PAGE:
Myths About Rape - WSFA.com Montgomery Alabama news.

Myths About Rape

Rape Myths

Despite the prevalence of sexual assault in the United States, a number of misconceptions surround this crime and its victims. Some of the most common myths include:

  • Rape is a crime of passion. The notion that the rapist is controlled by overwhelming lust is far removed from the reality. Psychologists have found that the motivation behind sexual assault is most often the need to dominate and control, rather than the inability to control sexual urges. Rape is primarily an act of power and aggression, with the sexual aspects taking secondary role.
  • Women who are careful don't get raped. Rapes occur in a variety of places and situations during any hour of the day or night. According to the Bureau of Justice Statistics, 35 percent of all rapes occur in or near a victim's home, and there are incidences of rape in offices, schools, and other work locations. While there are certain preventative measures women can take, even the most cautious women are not perfectly safe.
  • Rape is impossible if the woman really resists. Most victims resist sexual assault in some way, but the rapist usually has the advantage of surprise and strength. Physical force is used in 85 percent of all reported rapes, and 25 percent of victims are threatened or attacked with a dangerous weapon. In addition to the sexual attack, more than half who are physically assaulted, receive some injury. Such injury was more likely if the victim resisted.
  • Women secretly want to be raped. There is a difference between romantic fantasy and brutal, violent reality. There also is a difference between the fundamental right of choice in one's fantasy and the loss of control as a victim of sexual assault.
  • The rapist is usually a stranger. Expert opinions vary. According to the Bureau of Justice Statistics (BJS), a woman is twice as likely to be attacked by a stranger than by someone she knows. However, sexual assault by an acquaintance "date rape" is a serious and largely unreported occurrence. In a survey sponsored by the National Institute of Mental Health (NIMH), 6,159 college students at 32 schools nationwide were interviewed and reported that 84 percent of the victims of completed rapes knew the offender, most often (66 percent) as a date. Of these victims, 95 percent did not report the crime to the police. Similarly, the incidence of marital rape, as a form of domestic violence, goes largely unreported.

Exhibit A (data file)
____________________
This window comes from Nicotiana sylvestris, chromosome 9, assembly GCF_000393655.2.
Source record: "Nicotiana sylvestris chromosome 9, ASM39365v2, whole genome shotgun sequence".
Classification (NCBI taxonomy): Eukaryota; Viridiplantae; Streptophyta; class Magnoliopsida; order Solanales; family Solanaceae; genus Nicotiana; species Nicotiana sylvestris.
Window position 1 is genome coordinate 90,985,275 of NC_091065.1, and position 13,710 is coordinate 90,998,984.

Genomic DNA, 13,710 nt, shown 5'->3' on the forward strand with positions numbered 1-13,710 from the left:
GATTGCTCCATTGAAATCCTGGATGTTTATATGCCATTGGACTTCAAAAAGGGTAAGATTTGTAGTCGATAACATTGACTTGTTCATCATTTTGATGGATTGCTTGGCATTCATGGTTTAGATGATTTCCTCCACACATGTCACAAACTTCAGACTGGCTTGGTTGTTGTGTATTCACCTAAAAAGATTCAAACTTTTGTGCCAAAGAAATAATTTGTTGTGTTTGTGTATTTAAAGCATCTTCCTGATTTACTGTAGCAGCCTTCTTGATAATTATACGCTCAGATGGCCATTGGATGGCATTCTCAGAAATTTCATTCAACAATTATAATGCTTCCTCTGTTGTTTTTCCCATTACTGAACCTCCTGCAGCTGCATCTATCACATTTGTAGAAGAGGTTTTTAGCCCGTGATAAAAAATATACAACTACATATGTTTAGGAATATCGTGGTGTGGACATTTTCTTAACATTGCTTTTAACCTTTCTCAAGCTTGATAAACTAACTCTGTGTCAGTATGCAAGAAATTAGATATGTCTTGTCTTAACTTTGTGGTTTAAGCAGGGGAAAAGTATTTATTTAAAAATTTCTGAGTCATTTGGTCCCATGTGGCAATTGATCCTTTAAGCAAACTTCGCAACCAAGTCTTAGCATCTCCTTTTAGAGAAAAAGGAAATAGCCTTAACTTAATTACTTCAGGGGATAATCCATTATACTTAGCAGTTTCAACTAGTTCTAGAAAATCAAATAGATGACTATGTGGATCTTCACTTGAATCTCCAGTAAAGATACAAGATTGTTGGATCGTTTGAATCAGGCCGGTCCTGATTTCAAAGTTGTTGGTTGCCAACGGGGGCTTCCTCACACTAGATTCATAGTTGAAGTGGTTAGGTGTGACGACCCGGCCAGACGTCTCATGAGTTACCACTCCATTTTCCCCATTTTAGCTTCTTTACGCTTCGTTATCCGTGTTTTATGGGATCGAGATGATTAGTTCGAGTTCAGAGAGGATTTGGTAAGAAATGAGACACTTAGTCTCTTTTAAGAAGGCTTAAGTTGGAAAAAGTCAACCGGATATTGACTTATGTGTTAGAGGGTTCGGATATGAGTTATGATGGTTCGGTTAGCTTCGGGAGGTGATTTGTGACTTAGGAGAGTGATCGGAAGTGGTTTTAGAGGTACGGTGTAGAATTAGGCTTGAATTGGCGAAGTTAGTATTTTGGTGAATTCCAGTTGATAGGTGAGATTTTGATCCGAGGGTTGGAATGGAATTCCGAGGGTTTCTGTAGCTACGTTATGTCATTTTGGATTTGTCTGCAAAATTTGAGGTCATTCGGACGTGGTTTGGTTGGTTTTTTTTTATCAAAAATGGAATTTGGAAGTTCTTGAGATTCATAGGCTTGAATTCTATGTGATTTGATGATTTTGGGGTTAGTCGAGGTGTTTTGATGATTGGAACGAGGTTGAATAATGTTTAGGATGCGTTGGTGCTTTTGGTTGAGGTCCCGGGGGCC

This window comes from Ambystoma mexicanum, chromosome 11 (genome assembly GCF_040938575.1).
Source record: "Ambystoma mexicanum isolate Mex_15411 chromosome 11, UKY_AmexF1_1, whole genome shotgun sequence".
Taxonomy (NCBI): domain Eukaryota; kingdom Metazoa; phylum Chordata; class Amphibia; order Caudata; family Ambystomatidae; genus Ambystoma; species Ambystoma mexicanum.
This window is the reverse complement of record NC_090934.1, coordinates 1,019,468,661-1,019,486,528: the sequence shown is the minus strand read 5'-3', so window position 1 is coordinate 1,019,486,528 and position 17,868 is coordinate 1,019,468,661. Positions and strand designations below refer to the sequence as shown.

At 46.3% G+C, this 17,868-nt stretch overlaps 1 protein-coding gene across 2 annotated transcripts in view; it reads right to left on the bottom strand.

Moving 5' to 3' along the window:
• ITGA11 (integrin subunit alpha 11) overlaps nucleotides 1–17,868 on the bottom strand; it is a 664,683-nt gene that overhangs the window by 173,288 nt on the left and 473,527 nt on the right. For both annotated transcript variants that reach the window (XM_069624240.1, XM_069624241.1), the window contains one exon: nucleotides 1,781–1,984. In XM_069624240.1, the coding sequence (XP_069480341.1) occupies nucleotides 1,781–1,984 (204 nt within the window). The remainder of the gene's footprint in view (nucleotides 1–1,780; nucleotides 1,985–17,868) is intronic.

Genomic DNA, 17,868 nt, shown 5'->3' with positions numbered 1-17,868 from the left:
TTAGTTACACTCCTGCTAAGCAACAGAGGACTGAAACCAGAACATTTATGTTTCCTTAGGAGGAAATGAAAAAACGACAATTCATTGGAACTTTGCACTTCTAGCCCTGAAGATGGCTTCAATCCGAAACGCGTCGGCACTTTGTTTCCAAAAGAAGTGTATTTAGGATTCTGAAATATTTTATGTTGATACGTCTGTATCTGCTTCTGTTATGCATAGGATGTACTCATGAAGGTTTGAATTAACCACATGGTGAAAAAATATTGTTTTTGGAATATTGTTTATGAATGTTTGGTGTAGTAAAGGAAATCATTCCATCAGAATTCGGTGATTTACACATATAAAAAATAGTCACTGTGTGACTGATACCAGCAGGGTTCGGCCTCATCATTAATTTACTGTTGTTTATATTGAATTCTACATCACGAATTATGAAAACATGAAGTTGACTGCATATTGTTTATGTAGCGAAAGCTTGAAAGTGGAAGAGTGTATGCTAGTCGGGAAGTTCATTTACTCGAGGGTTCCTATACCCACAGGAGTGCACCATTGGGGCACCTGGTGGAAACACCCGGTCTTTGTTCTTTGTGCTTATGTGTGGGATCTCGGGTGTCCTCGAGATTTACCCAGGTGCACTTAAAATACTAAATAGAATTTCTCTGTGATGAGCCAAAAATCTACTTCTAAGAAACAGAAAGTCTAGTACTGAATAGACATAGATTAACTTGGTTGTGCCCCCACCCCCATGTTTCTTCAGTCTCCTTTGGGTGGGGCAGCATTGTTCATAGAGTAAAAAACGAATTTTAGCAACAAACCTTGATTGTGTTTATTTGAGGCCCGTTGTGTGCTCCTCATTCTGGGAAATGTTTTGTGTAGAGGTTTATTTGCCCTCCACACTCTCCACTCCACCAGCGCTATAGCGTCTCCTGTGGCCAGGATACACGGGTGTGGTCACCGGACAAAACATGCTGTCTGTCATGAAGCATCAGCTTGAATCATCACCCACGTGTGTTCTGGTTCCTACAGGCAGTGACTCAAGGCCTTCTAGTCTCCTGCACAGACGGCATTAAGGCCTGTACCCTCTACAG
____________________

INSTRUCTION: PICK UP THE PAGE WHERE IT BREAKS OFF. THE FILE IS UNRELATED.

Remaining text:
• Women invite rape by dressing or acting seductively. There is little correlation between physical attractiveness and the likelihood of becoming a victim. To believe that a woman "deserves" to be raped is to say that a wealthy-looking man "deserves" to be robbed.
  • If rape is imminent, the woman should relax and enjoy it. This may be a fatal belief, according to interviews with murderers who sexually molested their victims. These offenders report that the victim's compliance or non-forceful resistance were not deterrents to the murder, with survivors being those who forcefully resisted. Even in sexual assaults without homicidal intent, it is unreasonable to expect a woman to enjoy involuntary participation in a violent, terrifying crime.
  • Women "cry rape." The reality is that sexual assault is perhaps one of the most under reported crimes in relation to its actual incidence. BJS found that only about half of the victims of rape or attempted rape surveyed between 1973 and 1982 reported the crime to the police. Various other surveys also found that a vast number of sexual assaults go unreported, with even higher percentages of victims not reporting. In general, victims of "classic" rape, i.e., violent attack by a stranger, are more likely to report the crime than women raped by men they know, at home or in social settings. Thus, the notion that "a woman scorned" will hurl false rape accusations, considering the tendency of victims not to report out of shame or despair, is unlikely to be true.
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